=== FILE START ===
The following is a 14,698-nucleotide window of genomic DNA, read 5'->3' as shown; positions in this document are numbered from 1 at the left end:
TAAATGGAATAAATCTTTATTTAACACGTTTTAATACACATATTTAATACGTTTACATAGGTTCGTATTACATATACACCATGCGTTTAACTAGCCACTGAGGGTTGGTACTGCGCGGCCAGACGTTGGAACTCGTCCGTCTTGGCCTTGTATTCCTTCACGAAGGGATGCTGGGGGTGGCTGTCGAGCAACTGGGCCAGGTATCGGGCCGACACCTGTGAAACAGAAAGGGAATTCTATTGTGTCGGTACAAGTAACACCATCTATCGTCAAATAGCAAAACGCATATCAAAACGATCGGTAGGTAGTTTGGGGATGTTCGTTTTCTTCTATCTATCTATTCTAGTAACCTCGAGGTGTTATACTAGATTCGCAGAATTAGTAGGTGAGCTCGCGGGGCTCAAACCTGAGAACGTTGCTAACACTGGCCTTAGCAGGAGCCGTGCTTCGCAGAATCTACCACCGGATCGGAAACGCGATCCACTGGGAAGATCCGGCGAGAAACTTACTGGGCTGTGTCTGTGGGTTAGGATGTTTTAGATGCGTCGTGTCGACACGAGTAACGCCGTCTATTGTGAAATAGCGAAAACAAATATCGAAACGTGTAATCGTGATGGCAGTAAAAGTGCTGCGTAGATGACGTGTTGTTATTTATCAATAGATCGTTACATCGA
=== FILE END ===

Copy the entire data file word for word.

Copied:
The following is a 14,698-nucleotide window of genomic DNA, read 5'->3' as shown; positions in this document are numbered from 1 at the left end:
TAAATGGAATAAATCTTTATTTAACACGTTTTAATACACATATTTAATACGTTTACATAGGTTCGTATTACATATACACCATGCGTTTAACTAGCCACTGAGGGTTGGTACTGCGCGGCCAGACGTTGGAACTCGTCCGTCTTGGCCTTGTATTCCTTCACGAAGGGATGCTGGGGGTGGCTGTCGAGCAACTGGGCCAGGTATCGGGCCGACACCTGTGAAACAGAAAGGGAATTCTATTGTGTCGGTACAAGTAACACCATCTATCGTCAAATAGCAAAACGCATATCAAAACGATCGGTAGGTAGTTTGGGGATGTTCGTTTTCTTCTATCTATCTATTCTAGTAACCTCGAGGTGTTATACTAGATTCGCAGAATTAGTAGGTGAGCTCGCGGGGCTCAAACCTGAGAACGTTGCTAACACTGGCCTTAGCAGGAGCCGTGCTTCGCAGAATCTACCACCGGATCGGAAACGCGATCCACTGGGAAGATCCGGCGAGAAACTTACTGGGCTGTGTCTGTGGGTTAGGATGTTTTAGATGCGTCGTGTCGACACGAGTAACGCCGTCTATTGTGAAATAGCGAAAACAAATATCGAAACGTGTAATCGTGATGGCAGTAAAAGTGCTGCGTAGATGACGTGTTGTTATTTATCAATAGATCGTTACATCGA